Talk about “The New Face of Grandparenting.”
Michelle McConnell turns 50 this year. She is a marathoner (actually running 50 miles this year for her 50 years) and global activist to bring awareness and prevent child slavery and trafficking (115M are victims in world today). She just wrapped up a 22 for 22 Challenge…22 push-ups every day for 22 days—a challenge to shine light on the fact that 22 veterans are victims of suicide every day. She is a Corporate Relations Specialist at the Exelon Foundation…and she’s a first-time grandma!
The Grandest Love has 5 Questions for Grandma Michelle McConnell…
1. How do you want to stay connected to your grandchild now and across their lifespan?
Since Rowan and his parents live 40 miles away from us we don’t see him constantly but we do get to see him every month or so. I’d like to keep that type of schedule. Of course would love to see him and his parents more frequently but work schedules and life also happen. Long-term my hope is we can be a regular part of his life, have him over for urban adventures on his own and with his parents, and help instill values like helping others, sharing, having fun and valuing family.
2. What have you discussed with your adult children about your role as a grandparent?
I’m not sure that we’ve had a formal conversation as much as said ongoing that we love being with Rowan, love being a part of his life and want to help all of them as a family however we can.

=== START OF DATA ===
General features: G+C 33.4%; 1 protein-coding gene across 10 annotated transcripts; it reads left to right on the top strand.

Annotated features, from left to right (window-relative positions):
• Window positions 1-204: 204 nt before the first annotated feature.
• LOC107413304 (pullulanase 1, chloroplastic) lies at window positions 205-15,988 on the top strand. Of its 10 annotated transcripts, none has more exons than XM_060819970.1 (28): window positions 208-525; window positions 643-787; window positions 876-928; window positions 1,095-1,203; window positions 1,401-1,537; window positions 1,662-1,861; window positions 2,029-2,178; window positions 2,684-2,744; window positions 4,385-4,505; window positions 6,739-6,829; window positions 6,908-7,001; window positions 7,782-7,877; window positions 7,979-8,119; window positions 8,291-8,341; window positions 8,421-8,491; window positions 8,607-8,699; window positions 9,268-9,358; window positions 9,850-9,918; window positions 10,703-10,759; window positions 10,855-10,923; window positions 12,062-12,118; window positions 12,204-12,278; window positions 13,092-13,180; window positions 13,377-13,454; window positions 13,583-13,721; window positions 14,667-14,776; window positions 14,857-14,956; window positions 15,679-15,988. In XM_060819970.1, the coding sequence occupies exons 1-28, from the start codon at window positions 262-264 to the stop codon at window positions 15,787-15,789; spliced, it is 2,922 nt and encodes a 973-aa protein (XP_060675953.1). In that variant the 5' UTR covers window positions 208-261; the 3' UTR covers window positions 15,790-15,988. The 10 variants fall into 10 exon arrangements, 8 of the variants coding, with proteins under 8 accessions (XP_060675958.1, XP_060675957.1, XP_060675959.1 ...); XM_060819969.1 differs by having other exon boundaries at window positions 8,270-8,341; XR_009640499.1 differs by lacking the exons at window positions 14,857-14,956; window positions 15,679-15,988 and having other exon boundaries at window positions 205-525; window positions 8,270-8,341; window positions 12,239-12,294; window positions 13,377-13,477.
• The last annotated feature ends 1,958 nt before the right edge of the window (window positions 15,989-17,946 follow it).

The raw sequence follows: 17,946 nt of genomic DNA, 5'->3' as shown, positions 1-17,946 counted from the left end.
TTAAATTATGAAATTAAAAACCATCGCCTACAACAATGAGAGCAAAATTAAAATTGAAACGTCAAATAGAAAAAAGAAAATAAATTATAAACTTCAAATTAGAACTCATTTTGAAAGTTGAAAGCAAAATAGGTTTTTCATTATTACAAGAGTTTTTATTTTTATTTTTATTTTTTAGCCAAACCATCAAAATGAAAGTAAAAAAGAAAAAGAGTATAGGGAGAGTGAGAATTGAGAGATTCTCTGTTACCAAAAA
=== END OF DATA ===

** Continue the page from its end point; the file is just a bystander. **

3. What values (philanthropy, kindness, etc.) do you want to teach to your grandchildren?
I want our grandchildren to know it’s important to be involved with their community, to give generously and volunteer regularly. We tried to set this example with our children and we would want the same for Rowan and other grandchildren. Also, to be kind and love all people, to step out of your comfort zone and embrace opportunities to widen the circle of friends from all walks of life.
4. In the spirit of “From the Board Room to the Living Room,” what have you learned in your work world that can transfer to making you a better grandparent?
One thing I’ve learned from work is there are many opportunities out there in terms of careers and networking that I didn’t realize as a young person. Taking risks generally pays off – it’s hard to do sometimes but I would encourage my kids and grandchildren to take risks, try new things and not be afraid to make changes.
5. What have you learned from your grandparents?
My grandparents were older when I was born as the youngest grandchild on both sides of my family and a late surprise in my parents’ lives. My maternal grandfather had already passed away and he has always been a bit of a legend to me as he came from the Isle of Man and the stories about him sound very interesting. It also sounds like he was a kind man. My maternal grandmother was ill by the time I met her but before I was born she hooked rugs, caned chairs, painted, made quilts – a very talented woman who made many beautiful pieces and gave them to her family. My paternal grandparents were older but I was able to have more of a relationship with them. My paternal grandfather died when I was in high school so my Grandma McConnell is the grandparent I would consider the one I was closest to. She was very practical, not very affectionate, had a dry sense of humor and clearly loved all of us very much even if she was a bit aloof. She taught me how to look at things without sentimentality and make good decisions. She also made me laugh and I like to think I did the same for her.